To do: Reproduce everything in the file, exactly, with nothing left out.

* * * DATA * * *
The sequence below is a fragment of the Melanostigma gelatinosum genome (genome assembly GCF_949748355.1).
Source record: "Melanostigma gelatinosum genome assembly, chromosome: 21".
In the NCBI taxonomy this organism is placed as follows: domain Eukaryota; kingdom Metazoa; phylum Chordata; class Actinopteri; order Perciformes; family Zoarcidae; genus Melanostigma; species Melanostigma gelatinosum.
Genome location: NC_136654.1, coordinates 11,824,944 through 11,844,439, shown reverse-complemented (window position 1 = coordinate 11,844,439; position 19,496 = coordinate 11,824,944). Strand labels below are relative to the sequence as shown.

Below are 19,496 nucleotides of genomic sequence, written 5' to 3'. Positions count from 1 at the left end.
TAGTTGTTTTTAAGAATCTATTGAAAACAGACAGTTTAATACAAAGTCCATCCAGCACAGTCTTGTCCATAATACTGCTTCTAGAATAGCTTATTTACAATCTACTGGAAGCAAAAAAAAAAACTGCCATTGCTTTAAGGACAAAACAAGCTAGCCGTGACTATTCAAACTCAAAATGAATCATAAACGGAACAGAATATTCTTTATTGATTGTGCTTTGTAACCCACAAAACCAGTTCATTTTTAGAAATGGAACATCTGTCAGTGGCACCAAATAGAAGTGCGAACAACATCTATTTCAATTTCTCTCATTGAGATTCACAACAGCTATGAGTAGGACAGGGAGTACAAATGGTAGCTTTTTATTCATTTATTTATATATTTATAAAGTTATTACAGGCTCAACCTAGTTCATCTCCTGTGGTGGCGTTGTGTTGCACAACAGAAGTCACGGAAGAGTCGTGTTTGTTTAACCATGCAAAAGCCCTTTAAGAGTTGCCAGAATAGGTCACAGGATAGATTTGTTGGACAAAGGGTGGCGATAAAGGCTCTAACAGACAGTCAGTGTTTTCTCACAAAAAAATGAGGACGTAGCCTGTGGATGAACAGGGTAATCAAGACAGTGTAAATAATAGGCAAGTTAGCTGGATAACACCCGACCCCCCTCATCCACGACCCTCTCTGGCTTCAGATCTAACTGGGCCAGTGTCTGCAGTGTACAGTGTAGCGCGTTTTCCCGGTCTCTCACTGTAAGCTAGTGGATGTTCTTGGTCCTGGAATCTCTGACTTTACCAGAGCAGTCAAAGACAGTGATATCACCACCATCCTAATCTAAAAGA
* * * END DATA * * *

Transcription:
The sequence below is a fragment of the Melanostigma gelatinosum genome (genome assembly GCF_949748355.1).
Source record: "Melanostigma gelatinosum genome assembly, chromosome: 21".
In the NCBI taxonomy this organism is placed as follows: domain Eukaryota; kingdom Metazoa; phylum Chordata; class Actinopteri; order Perciformes; family Zoarcidae; genus Melanostigma; species Melanostigma gelatinosum.
Genome location: NC_136654.1, coordinates 11,824,944 through 11,844,439, shown reverse-complemented (window position 1 = coordinate 11,844,439; position 19,496 = coordinate 11,824,944). Strand labels below are relative to the sequence as shown.

Below are 19,496 nucleotides of genomic sequence, written 5' to 3'. Positions count from 1 at the left end.
TAGTTGTTTTTAAGAATCTATTGAAAACAGACAGTTTAATACAAAGTCCATCCAGCACAGTCTTGTCCATAATACTGCTTCTAGAATAGCTTATTTACAATCTACTGGAAGCAAAAAAAAAAACTGCCATTGCTTTAAGGACAAAACAAGCTAGCCGTGACTATTCAAACTCAAAATGAATCATAAACGGAACAGAATATTCTTTATTGATTGTGCTTTGTAACCCACAAAACCAGTTCATTTTTAGAAATGGAACATCTGTCAGTGGCACCAAATAGAAGTGCGAACAACATCTATTTCAATTTCTCTCATTGAGATTCACAACAGCTATGAGTAGGACAGGGAGTACAAATGGTAGCTTTTTATTCATTTATTTATATATTTATAAAGTTATTACAGGCTCAACCTAGTTCATCTCCTGTGGTGGCGTTGTGTTGCACAACAGAAGTCACGGAAGAGTCGTGTTTGTTTAACCATGCAAAAGCCCTTTAAGAGTTGCCAGAATAGGTCACAGGATAGATTTGTTGGACAAAGGGTGGCGATAAAGGCTCTAACAGACAGTCAGTGTTTTCTCACAAAAAAATGAGGACGTAGCCTGTGGATGAACAGGGTAATCAAGACAGTGTAAATAATAGGCAAGTTAGCTGGATAACACCCGACCCCCCTCATCCACGACCCTCTCTGGCTTCAGATCTAACTGGGCCAGTGTCTGCAGTGTACAGTGTAGCGCGTTTTCCCGGTCTCTCACTGTAAGCTAGTGGATGTTCTTGGTCCTGGAATCTCTGACTTTACCAGAGCAGTCAAAGACAGTGATATCACCACCATCCTAATCTAAAAGA